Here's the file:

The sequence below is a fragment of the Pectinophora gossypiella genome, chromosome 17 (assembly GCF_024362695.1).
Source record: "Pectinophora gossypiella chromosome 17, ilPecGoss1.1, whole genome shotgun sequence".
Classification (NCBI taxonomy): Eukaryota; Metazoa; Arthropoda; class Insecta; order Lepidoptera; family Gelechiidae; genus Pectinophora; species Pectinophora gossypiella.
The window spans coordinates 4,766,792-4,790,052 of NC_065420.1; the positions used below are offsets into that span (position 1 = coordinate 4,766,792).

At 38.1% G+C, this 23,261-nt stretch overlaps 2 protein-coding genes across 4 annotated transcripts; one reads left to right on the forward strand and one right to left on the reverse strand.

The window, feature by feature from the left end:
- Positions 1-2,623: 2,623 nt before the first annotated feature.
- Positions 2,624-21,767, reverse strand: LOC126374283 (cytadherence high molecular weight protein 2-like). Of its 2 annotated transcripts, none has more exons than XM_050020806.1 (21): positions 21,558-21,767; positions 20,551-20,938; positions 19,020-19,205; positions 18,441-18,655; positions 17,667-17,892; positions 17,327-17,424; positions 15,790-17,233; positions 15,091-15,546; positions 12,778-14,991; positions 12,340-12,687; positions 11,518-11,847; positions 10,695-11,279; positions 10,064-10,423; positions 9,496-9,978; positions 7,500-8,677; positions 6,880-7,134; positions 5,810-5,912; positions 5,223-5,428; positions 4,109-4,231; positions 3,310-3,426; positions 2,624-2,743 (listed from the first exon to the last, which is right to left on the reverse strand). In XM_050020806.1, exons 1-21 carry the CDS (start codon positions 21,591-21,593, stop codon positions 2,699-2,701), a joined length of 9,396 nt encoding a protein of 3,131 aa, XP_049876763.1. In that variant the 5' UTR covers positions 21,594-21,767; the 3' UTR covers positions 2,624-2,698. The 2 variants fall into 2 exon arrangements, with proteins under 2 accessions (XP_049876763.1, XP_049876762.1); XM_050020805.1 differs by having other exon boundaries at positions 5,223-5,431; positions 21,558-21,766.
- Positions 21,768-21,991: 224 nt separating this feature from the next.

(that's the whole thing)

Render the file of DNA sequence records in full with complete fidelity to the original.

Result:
The sequence below is a fragment of the Pectinophora gossypiella genome, chromosome 17 (assembly GCF_024362695.1).
Source record: "Pectinophora gossypiella chromosome 17, ilPecGoss1.1, whole genome shotgun sequence".
Classification (NCBI taxonomy): Eukaryota; Metazoa; Arthropoda; class Insecta; order Lepidoptera; family Gelechiidae; genus Pectinophora; species Pectinophora gossypiella.
The window spans coordinates 4,766,792-4,790,052 of NC_065420.1; the positions used below are offsets into that span (position 1 = coordinate 4,766,792).

At 38.1% G+C, this 23,261-nt stretch overlaps 2 protein-coding genes across 4 annotated transcripts; one reads left to right on the forward strand and one right to left on the reverse strand.

The window, feature by feature from the left end:
- Positions 1-2,623: 2,623 nt before the first annotated feature.
- Positions 2,624-21,767, reverse strand: LOC126374283 (cytadherence high molecular weight protein 2-like). Of its 2 annotated transcripts, none has more exons than XM_050020806.1 (21): positions 21,558-21,767; positions 20,551-20,938; positions 19,020-19,205; positions 18,441-18,655; positions 17,667-17,892; positions 17,327-17,424; positions 15,790-17,233; positions 15,091-15,546; positions 12,778-14,991; positions 12,340-12,687; positions 11,518-11,847; positions 10,695-11,279; positions 10,064-10,423; positions 9,496-9,978; positions 7,500-8,677; positions 6,880-7,134; positions 5,810-5,912; positions 5,223-5,428; positions 4,109-4,231; positions 3,310-3,426; positions 2,624-2,743 (listed from the first exon to the last, which is right to left on the reverse strand). In XM_050020806.1, exons 1-21 carry the CDS (start codon positions 21,591-21,593, stop codon positions 2,699-2,701), a joined length of 9,396 nt encoding a protein of 3,131 aa, XP_049876763.1. In that variant the 5' UTR covers positions 21,594-21,767; the 3' UTR covers positions 2,624-2,698. The 2 variants fall into 2 exon arrangements, with proteins under 2 accessions (XP_049876763.1, XP_049876762.1); XM_050020805.1 differs by having other exon boundaries at positions 5,223-5,431; positions 21,558-21,766.
- Positions 21,768-21,991: 224 nt separating this feature from the next.